eke out an existence. They had painstakingly raised their respective quotas of P2,500.00 per family with which
to pay for the land only to be deprived of the same by one who, after having seen the color of money, heartlessly
took advantage of them.
- Atty. Robinol has no basis to claim that since he was unjustly dismissed by his clients he had the legal right to
retain the money in his possession. Firstly, there was justifiable ground for his discharge as counsel. His clients
had lost confidence in him for he had obviously engaged in dilatory tactics to the detriment of their interests,
which he was duty-bound to pro. tect. Secondly, even if there were no valid ground, he is bereft of any legal
right to retain his clients' funds intended for a specific purpose-the purchase of land. He stands obliged to
return the money immediately to their rightful owners.
- The Court agrees with the Solicitor General that complainants' evidence on this is the more credible. And that
he had, in fact, received the total sum of P75,000-00. Inevitable, therefore, is the conclusion that Atty. Robinol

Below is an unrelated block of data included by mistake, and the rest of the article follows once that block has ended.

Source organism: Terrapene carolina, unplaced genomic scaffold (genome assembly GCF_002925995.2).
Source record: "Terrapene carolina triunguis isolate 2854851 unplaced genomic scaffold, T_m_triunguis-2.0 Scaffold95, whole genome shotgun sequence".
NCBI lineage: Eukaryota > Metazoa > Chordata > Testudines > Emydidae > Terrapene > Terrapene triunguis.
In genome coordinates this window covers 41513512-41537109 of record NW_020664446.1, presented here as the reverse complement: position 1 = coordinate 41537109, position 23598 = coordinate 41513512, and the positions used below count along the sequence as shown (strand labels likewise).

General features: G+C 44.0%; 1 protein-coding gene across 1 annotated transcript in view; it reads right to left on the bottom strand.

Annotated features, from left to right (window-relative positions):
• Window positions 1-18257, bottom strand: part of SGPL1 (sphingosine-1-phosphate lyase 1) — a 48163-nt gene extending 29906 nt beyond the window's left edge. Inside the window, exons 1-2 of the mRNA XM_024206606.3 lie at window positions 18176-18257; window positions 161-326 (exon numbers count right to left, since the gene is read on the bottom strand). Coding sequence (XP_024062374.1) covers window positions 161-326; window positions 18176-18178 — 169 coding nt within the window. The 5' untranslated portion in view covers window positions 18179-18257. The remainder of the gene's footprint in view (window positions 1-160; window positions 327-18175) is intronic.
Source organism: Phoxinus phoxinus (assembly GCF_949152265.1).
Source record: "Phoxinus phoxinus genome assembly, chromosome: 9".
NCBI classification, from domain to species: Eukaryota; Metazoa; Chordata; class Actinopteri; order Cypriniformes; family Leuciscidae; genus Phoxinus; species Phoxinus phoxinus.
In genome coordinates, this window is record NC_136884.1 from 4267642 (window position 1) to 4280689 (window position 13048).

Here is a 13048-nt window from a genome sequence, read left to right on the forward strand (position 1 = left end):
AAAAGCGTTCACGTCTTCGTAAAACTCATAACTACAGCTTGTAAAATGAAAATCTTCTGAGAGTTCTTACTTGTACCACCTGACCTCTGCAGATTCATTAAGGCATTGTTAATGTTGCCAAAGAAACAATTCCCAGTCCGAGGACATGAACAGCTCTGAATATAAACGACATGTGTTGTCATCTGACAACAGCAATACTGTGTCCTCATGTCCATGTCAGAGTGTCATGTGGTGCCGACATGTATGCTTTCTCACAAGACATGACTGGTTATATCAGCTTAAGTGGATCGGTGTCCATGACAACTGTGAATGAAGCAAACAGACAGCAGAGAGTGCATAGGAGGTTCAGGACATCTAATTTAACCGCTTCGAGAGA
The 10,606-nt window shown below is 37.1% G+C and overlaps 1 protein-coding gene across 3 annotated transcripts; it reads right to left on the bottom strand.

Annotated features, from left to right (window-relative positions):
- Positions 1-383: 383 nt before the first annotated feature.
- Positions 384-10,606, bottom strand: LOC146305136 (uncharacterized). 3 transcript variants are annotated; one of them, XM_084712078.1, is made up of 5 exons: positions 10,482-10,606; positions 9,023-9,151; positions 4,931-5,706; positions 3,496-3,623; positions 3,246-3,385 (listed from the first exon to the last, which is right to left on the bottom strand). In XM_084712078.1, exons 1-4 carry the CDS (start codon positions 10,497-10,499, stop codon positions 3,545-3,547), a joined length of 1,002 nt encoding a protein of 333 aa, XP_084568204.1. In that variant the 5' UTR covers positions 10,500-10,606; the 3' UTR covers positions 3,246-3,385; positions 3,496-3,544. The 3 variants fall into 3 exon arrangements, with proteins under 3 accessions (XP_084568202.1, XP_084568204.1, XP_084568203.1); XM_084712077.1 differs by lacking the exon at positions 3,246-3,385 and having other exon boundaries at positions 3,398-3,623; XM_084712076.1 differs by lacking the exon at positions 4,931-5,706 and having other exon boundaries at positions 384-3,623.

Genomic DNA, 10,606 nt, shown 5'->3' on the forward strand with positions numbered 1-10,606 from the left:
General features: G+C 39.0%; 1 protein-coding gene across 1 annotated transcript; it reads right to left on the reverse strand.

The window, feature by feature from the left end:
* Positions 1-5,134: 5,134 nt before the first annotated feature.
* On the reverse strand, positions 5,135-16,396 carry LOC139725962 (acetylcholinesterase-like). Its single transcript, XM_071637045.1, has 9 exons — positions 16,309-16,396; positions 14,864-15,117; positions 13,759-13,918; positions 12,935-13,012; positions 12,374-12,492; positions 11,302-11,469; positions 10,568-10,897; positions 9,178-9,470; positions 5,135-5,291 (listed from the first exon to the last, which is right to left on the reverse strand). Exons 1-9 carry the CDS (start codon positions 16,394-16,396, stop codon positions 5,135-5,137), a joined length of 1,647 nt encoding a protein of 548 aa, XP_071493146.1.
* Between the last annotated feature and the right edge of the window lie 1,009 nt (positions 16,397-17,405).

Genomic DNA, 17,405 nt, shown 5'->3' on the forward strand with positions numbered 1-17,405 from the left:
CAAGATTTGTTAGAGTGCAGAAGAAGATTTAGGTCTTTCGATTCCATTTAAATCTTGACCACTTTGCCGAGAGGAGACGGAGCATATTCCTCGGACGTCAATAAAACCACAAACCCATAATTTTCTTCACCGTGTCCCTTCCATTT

has rendered himself unfit to continue in the practice of law. He has not only violated his oath not to delay any
man for money and to conduct himself with all good fidelity to his clients. He has also brought the profession into
disrepute with people who had reposed in it full faith and reliance for the fulfillment of a life-time ambition to
acquire a homelot they could call their own.
2. NO
Reasoning In so far as Atty. Montemayor is concerned, we agree with the findings of the Solicitor General that
he has not exposed himself to any plausible charge of unethical conduct in the exercise of his profession when
he agreed to serve as counsel for the plaintiffs.There is no doubt that clients are free to change their counsel in
a pending case at any time (Section 26, Rule 138, Rules of Court) and thereafter employ another lawyer who
may then enter his appearance. In this case, the plaintiffs in the civil suit below decided to change their lawyer,
Atty. Robinol, for loss of trust and confidence. That act was well within their prerogative. In so far as the
complaint for disbarment filed by Atty. Robinol against Atty. Montemayor is concerned, therefore, the same is
absolutely without merit.
Disposition
- Atty. Santiago R. Robinol is hereby DISBARRED for having violated his lawyer's oath to delay no man for
money, broken the fiduciary relation between lawyer and client, and proven himself unworthy to continue in
the practice of law. By reason of his unethical actuations, he is hereby declared to have forfeited his rights to
attorney's fees and is ordered to return the amount of P75,000.00 to the plaintiffs.